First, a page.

Nanda Devi National Park Sanctuary
Nanda Devi is in a National Park Sanctuary, a World Heritage UNESCO Site “of outstanding cultural or natural importance to the common heritage of humankind”. The name means Bliss-Giving Goddess. The peak is regarded as the patron-goddess of the Uttarakhand Himalaya.
“Nanda Devi imposes on her votaries an admission test as yet beyond their skill and endurance” – Hugh Ruttledge, 1930’s
Nanda Devi in the highest peak in the Indian Garhwal Himalaya and is the highest mountain wholly in India. The mountain has two summits, the main summit at 7816m (25,643ft) and Nanda Devi East at 7434m (24,389ft). The mountain itself in surrounded by a number of peaks – the lowest being 5,180 m (16,990 ft), thus making it an extremely difficult mountain to access. This circle of peaks forms what is known as the Nanda Devi Sanctuary. The other point of entry to this summit is through the Rishi Ganga Gorge, of which, way back in the 1930’s, Hugh Ruttledge, who had attempted the peak 3 times but failed each time, said “that gaining entry to the Nanda Devi Sanctuary alone was more difficult than reaching the North Pole.” Fifty years of arduous exploration in search of a passage into the Sanctuary was finally achieved through the Rishi Gorge in 1934 by Eric Shipton and H.W.Tilman, with three Sherpa companions, Angtharkay, Pasang, and Kusang.
The mountain was finally summitted in 1936 by a British-American expedition, it became the highest peak climbed by man until the 1950 ascent of Annapurna, 8,091 metres (26,545 ft). Higher non-summit elevations had, however, already been reached by the British on Mount Everest in the 1920s, but the summitting of Nanda Devi also involved steeper and more sustained terrain than had previously been attempted at such a high altitude.
The bad news for us (but good for the state of the Park) is that the normal approach to the main peak through the Rishi Ganga gorge has been closed to climbers and trekkers since 1988 to protect the Nanda Devi Sanctuary and biosphere reserve. It was briefly re-0pened in 1993, when a forty member expedition team from the Indian Army was given special permission to re-enter the park. The aim of the expedition was multifold – to carry out an ecological survey, clean up the garbage left by previous expeditions and to attempt the peak. The expedition carried out a comprehensive ecological survey and removed, by porter and helicopter, over a thousand kilograms of garbage right out of the park.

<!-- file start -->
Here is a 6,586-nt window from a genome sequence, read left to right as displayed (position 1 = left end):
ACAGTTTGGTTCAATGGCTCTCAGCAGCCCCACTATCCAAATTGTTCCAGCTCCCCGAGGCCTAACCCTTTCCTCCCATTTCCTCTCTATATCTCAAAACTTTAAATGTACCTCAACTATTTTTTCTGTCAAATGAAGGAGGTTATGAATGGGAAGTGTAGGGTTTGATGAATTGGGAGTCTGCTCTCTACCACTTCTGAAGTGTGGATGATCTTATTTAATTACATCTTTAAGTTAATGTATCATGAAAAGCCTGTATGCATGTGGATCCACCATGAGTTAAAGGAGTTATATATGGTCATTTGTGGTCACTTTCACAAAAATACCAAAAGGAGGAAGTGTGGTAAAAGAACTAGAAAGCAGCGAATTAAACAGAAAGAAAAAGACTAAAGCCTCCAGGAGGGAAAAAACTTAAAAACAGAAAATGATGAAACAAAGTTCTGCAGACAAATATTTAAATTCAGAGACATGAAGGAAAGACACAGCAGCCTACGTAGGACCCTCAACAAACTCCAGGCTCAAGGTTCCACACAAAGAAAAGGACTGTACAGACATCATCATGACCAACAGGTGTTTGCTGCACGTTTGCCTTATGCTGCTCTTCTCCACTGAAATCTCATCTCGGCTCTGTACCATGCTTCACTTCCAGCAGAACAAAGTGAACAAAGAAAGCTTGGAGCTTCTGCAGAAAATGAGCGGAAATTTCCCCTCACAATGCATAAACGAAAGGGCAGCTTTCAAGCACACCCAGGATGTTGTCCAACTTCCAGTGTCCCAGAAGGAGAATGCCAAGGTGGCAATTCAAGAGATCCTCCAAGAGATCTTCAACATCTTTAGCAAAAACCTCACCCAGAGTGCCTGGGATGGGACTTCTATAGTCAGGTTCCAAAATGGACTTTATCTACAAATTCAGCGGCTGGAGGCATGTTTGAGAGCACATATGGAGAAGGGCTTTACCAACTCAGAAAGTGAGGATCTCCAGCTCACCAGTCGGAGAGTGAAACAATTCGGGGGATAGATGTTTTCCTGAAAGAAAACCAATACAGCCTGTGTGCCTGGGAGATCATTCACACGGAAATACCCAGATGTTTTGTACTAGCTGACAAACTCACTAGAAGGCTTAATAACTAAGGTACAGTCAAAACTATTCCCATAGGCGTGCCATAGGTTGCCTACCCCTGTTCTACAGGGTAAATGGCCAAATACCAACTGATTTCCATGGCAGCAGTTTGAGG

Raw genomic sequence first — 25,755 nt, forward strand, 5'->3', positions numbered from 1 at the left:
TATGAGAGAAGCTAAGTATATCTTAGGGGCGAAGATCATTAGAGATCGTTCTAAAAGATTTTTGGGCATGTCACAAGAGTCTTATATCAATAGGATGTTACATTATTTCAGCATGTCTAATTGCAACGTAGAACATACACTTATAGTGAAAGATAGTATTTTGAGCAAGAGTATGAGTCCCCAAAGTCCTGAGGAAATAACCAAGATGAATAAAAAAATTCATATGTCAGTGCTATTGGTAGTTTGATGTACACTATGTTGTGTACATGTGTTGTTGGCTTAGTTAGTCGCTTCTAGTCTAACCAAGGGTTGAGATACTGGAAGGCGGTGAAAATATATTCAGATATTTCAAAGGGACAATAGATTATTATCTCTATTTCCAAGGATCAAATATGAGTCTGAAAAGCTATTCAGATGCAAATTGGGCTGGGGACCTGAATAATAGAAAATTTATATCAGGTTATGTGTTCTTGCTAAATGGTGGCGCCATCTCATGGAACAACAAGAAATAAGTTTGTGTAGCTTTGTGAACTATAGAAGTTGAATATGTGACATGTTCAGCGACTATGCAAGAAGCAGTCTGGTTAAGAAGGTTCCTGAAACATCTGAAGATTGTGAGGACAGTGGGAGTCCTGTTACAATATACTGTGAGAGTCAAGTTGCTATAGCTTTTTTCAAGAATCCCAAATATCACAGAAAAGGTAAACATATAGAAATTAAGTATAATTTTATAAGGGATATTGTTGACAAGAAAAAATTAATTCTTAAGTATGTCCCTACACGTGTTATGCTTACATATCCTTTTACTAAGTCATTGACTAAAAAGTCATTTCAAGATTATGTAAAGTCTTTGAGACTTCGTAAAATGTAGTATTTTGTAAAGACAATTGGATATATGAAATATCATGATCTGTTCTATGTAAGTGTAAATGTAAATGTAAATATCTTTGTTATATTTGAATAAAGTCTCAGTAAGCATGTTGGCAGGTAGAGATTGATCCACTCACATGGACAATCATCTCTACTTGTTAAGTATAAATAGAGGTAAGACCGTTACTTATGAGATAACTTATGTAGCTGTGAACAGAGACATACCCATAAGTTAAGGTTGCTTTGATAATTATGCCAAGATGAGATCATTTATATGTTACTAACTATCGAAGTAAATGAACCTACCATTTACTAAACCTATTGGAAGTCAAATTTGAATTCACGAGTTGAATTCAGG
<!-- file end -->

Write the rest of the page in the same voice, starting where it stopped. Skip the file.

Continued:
It is still possible to attempt Nanda Devi East which remains open from the east side, leading to the standard south ridge route. This peak is 7,434m and was first summitted in 1939 by a four-member Polish expedition led by Adam Karpiński. They climbed the south ridge, from Longstaff Col. This is still the standard route on the peak. The summit party were Jakub Bujak and Janusz Klarner. Karpiński and Stefan Bernadzikiewicz died later in an attempt on Trishuli.
The South Ridge to Nanda Devi East
S.Ridge is a challenging climb rating Alpine Difficile, with exposed rock, snow and mixed terrain, and limited camp-sites. Above 6,100m there are few, if any, fixed ropes. Sherpa Tenzing, of Everest fame, described the ascent of Nanda Devi East as the toughest he ever did – including Everest. However, you will be relieved to hear that there is some excellent climbing on the upper ridge!
You will need about a month to tackle this challenging mountain…